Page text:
This week’s dog training tip is use confinement when training your puppy. Many people feel guilty for confining their dog to a crate while they are out for the day, but your dog doesn’t necessarily see it this way.  Confinement does not always have to mean a crate. It can be a room or a small area set up just for him when you are not able to supervise your dog. This will prevent your dog from getting in to mischief around the house. It will confine potty accidents to one area, and it also teaches your dog that he’s okay when he’s left alone for a little while.

Giving your dog a confinement area when you first bring him home is important. Too often, people want to give their dog the run of the house right away. Then, one day they come home to find that the dog has chewed the baseboards, their favourite pair of shoes or the leather couch. Then that is when they decide that they have to confine the dog. The problem with this is that now the dog will see confinement as a punishment rather than his area where he can go to relax.  The confined area is supposed to be a place where he feels is safe, or just a place to have some alone time. Confining your dog, especially a puppy, after he has already caused some destruction, will send a negative message as opposed to a positive one.

What is the ideal confinement area? Preferably an area that is easy to clean such as a kitchen, bathroom or laundry room. If none of these areas in your house are desirable, you can create an area with a doggie play pen anywhere in your house that you feel is suitable. Just make sure it is close enough to where most of the activity takes place in your house.

You also want to ensure that your dog is comfortable and well entertained in this area.  Furnish it with a dog bed, his favourite toys, water, something to chew on and pee pads, if you feel it is safe.  When my Sophie was a puppy we knew when it was time to remove the pee pads from her confinement area because she would rip the unused pee pads to pieces.  This can be a hazard as pee pads are meant to expand and can be fatal as the small pieces try to make it through their digestive system.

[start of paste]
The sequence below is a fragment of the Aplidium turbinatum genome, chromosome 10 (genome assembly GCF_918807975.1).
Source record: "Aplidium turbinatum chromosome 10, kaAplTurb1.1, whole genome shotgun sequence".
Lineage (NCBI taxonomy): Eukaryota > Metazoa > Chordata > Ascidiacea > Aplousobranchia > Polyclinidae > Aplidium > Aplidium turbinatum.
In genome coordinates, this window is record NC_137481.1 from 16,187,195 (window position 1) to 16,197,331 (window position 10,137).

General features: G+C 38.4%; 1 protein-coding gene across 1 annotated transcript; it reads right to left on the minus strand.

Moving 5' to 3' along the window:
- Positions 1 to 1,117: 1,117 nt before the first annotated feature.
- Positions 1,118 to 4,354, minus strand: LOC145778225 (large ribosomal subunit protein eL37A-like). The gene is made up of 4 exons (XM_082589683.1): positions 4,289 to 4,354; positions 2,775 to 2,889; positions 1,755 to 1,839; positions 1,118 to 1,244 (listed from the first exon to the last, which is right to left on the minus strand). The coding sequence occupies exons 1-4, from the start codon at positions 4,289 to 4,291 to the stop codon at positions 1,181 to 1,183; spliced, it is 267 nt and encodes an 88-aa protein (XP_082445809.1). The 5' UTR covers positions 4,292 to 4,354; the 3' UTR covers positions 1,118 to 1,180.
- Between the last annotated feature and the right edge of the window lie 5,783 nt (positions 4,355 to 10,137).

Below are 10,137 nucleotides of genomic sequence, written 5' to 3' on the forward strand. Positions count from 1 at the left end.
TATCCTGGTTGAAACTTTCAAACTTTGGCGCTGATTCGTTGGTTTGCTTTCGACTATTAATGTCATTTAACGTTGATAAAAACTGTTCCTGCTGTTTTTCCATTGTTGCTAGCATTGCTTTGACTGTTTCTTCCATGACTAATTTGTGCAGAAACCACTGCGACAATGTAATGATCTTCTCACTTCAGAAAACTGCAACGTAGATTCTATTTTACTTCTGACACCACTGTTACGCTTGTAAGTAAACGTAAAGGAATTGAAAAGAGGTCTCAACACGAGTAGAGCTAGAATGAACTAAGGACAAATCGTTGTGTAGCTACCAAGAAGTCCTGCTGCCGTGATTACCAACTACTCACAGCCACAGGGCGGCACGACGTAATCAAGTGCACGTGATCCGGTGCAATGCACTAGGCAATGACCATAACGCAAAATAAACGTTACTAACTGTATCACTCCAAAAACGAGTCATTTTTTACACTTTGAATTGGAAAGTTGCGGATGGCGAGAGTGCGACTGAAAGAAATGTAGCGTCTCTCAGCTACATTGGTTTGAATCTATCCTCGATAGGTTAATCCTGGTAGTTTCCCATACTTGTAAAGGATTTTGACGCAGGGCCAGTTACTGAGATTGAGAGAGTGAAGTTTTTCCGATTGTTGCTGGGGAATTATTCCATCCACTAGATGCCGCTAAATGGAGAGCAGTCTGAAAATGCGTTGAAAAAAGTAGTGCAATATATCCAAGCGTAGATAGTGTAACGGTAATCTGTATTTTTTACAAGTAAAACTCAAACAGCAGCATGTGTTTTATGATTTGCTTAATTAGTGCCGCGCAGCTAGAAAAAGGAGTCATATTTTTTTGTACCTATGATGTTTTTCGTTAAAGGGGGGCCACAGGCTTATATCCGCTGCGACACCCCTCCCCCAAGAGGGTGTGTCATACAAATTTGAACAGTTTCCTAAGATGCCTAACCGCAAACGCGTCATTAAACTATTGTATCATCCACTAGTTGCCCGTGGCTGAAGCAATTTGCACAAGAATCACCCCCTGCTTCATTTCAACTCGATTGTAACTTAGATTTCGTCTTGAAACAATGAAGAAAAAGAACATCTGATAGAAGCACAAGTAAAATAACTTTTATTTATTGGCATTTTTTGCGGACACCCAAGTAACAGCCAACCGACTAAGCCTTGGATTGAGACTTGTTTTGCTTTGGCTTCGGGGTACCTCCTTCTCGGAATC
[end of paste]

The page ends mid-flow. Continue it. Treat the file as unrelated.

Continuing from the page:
To help your dog get used to using the confinement area, when he returns from a walk or from playtime out in the backyard, take him to the confinement area, give him his favourite treat and leave him alone there with the area secured for about five minutes while you remain in the house. Repeat this a few times throughout the day. As you gradually increase his time in his confinement area you can start leaving the house for short periods of time to run errands, for example. This will help to prepare him for the longer absences such as going to appointments or work.

If being confined is something that your dog is not used to, he may protest a bit by crying, but DO NOT cave!  Remember, be strong and confident! Most of all be patient. He will eventually understand that his confinement space is his happy place.

Stay tuned next week for tip #8- Learning from other dogs

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